One Liberty Plaza, 1971-74
Zuccotti Park, 1980/2006
This site is included in LMCC’s Creative Insider’s Guide to Lower Manhattan, sponsored by Launch LM.
Following World War II, Skidmore, Owings & Merrill (SOM) built three memorable modern skyscrapers in Lower Manhattan. The last of the group, located between Broadway and Church Street, is One Liberty Plaza at 165 Broadway. Whereas the first two, One Chase Manhattan Plaza and the former Marine Midland Bank building at 140 Broadway, were built under partner Gordon Bunshaft, this 54-story structure (772 feet) was designed by Roy O. Allen in 1971-74. Commissioned as a joint venture by Galbreath-Ruffin, a real estate firm, and the United States Steel Corporation, One Liberty Plaza resembles the 1965 Chicago (Daley) Civic Center, which SOM co-designed. Although the structural frame of One Liberty Plaza appears to be exposed, it is, in fact, clad with black steel panels that give the mostly metal elevations a powerfully sculptural, “High-tech” quality. Olympia & York, now part of Brookfield Office Properties, purchased the building in 1984.
One Liberty Plaza occupies a two-block site in which the smaller south block is the privately owned public space known as Zuccotti Park. Due to a long-term restaurant lease the sloping three-quarter-acre park was completed in 1980, seven years after the tower. By not developing the site with an independent building, the owners were able to transfer the development rights across the street, permitting a much larger building – about one third larger than usual. Originally called Liberty Park, the plaza was renamed in 2006 after John Zuccotti, Brookfield Office Properties’ chairman and long-time New York City, and Lower Manhattan, developer.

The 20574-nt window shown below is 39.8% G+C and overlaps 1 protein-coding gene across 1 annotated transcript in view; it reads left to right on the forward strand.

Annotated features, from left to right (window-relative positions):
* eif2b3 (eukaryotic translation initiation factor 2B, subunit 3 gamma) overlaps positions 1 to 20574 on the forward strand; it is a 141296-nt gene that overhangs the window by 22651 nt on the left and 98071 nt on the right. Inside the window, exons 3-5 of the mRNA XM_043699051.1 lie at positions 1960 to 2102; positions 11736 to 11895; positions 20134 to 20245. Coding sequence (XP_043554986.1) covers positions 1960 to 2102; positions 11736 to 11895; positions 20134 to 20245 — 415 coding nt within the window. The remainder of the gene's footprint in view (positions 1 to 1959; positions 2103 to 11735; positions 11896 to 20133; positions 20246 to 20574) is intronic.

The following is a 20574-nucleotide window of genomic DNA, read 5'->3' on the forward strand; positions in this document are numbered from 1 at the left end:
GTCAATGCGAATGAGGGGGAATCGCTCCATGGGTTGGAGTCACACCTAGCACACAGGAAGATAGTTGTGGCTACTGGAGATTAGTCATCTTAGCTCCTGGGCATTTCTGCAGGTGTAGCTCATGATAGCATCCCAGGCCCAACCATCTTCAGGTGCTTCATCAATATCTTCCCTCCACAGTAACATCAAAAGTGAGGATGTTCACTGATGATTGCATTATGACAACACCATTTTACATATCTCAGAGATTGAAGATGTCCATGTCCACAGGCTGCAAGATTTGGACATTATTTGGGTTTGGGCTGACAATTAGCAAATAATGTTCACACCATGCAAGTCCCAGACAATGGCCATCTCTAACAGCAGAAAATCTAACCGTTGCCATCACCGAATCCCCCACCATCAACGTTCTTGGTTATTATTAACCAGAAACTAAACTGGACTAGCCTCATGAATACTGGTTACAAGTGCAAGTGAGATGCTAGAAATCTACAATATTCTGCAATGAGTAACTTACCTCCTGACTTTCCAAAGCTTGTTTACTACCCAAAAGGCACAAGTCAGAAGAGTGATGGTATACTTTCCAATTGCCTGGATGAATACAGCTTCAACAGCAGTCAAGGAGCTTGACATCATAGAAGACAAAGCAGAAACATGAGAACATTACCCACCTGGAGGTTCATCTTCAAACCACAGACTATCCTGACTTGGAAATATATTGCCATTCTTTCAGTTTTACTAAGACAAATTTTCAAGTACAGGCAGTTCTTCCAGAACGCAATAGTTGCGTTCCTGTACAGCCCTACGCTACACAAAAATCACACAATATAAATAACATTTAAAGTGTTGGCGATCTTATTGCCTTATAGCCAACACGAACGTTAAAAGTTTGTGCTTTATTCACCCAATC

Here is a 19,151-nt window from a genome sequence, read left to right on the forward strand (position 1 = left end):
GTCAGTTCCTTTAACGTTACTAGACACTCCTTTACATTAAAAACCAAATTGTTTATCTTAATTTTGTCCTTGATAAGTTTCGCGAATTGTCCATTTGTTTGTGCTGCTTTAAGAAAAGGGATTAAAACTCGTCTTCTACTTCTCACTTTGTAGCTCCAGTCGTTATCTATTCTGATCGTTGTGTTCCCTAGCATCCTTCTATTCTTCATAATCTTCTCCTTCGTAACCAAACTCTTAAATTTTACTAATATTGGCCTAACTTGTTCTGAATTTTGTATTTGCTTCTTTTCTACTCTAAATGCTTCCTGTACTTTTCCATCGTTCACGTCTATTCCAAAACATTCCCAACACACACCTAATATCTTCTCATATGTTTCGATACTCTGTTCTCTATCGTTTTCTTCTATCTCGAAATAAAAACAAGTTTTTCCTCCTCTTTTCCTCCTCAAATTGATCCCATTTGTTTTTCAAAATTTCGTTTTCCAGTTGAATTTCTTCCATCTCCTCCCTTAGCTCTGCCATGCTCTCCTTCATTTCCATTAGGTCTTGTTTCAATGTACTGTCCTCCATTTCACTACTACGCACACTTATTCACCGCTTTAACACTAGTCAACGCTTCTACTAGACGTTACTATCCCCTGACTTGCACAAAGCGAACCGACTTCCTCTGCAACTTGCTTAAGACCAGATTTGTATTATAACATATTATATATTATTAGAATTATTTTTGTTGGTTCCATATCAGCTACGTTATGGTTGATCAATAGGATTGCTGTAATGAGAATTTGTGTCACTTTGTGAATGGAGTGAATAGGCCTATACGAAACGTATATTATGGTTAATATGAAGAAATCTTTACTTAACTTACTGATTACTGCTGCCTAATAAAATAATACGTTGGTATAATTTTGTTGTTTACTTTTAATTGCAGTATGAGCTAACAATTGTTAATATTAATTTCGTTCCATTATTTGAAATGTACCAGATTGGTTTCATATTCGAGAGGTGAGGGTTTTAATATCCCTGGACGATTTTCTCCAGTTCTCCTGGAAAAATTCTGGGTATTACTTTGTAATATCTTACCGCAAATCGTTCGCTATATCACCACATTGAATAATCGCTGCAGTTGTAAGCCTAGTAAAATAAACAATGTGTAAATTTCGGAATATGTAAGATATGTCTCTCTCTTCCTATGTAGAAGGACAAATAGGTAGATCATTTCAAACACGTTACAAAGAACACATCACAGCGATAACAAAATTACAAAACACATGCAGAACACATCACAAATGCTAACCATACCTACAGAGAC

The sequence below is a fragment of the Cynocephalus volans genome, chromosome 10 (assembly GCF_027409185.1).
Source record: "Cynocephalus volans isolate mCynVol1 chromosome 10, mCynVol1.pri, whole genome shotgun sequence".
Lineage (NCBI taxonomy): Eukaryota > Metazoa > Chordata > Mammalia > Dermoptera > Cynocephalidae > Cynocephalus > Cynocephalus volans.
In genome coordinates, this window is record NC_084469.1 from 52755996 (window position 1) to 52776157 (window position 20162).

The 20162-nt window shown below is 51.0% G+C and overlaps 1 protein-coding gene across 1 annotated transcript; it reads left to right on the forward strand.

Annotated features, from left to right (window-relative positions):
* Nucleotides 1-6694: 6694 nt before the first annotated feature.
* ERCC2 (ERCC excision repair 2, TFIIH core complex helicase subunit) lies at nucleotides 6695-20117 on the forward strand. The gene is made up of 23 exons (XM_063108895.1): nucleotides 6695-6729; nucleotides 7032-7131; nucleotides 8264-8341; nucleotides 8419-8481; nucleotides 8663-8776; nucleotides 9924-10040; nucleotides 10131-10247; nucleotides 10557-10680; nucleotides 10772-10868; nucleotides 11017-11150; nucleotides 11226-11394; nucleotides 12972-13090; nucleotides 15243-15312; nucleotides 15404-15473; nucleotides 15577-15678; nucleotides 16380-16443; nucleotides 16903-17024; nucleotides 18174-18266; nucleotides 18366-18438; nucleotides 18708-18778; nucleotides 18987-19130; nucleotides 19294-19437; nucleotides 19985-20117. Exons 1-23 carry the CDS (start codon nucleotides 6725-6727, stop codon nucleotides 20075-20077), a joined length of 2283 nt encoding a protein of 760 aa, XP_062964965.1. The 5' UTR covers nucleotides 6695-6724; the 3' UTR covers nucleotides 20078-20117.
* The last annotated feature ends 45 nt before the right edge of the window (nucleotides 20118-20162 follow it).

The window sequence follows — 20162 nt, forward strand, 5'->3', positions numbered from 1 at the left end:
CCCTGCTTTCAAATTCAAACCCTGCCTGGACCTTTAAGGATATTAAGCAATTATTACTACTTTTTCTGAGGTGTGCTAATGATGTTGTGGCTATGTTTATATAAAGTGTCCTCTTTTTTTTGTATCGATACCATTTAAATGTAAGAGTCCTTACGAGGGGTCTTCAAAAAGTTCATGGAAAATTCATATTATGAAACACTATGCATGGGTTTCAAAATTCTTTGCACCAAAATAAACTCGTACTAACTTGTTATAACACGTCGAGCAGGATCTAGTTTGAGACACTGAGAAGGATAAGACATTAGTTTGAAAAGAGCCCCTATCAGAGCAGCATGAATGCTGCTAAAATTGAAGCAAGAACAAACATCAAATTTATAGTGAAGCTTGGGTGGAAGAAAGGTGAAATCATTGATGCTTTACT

On 9/11, rumors circulated that One Liberty Plaza had collapsed. Though untrue (the building quickly reopened), the debris-covered park served as a staging area for Federal emergency workers. Rebuilt in 2005-6, it featured an entirely new design by Cooper, Robertson & Partners, the firm that had prepared the master plan for Battery Park City. Now turned at a diagonal to the surrounding street grid, the granite pavers, trees, and lighting are oriented toward the reemerging World Trade Center. The park features two works of art: Joie de Vivre, a 1998 red painted steel piece by Mark di Suvero, and Double Check, a somewhat sentimental depiction of a seated businessman with an open briefcase by J. Seward Johnson. The latter statue, which was first installed in 1982, has been recast and replaced by a duplicate bronze.
Zuccotti Park was also the site of Occupy Wall Street. For nearly two months during fall 2011, as many as two hundred demonstrators camped and protested various social and economic issues, particularly income inequality. Though the encampment was cleared in November 2011 by New York City Police, these protests gained international attention, inspiring similar protests throughout the world.
Today, as part of its goal to engage diverse communities by activating their public spaces with free cultural experiences, Arts Brookfield (http://artsbrookfield.com/) presents visual art exhibitions, music concerts, and performing arts events both inside the lobby of One Liberty Plaza and in Zuccotti Park.
– Matthew A. Postal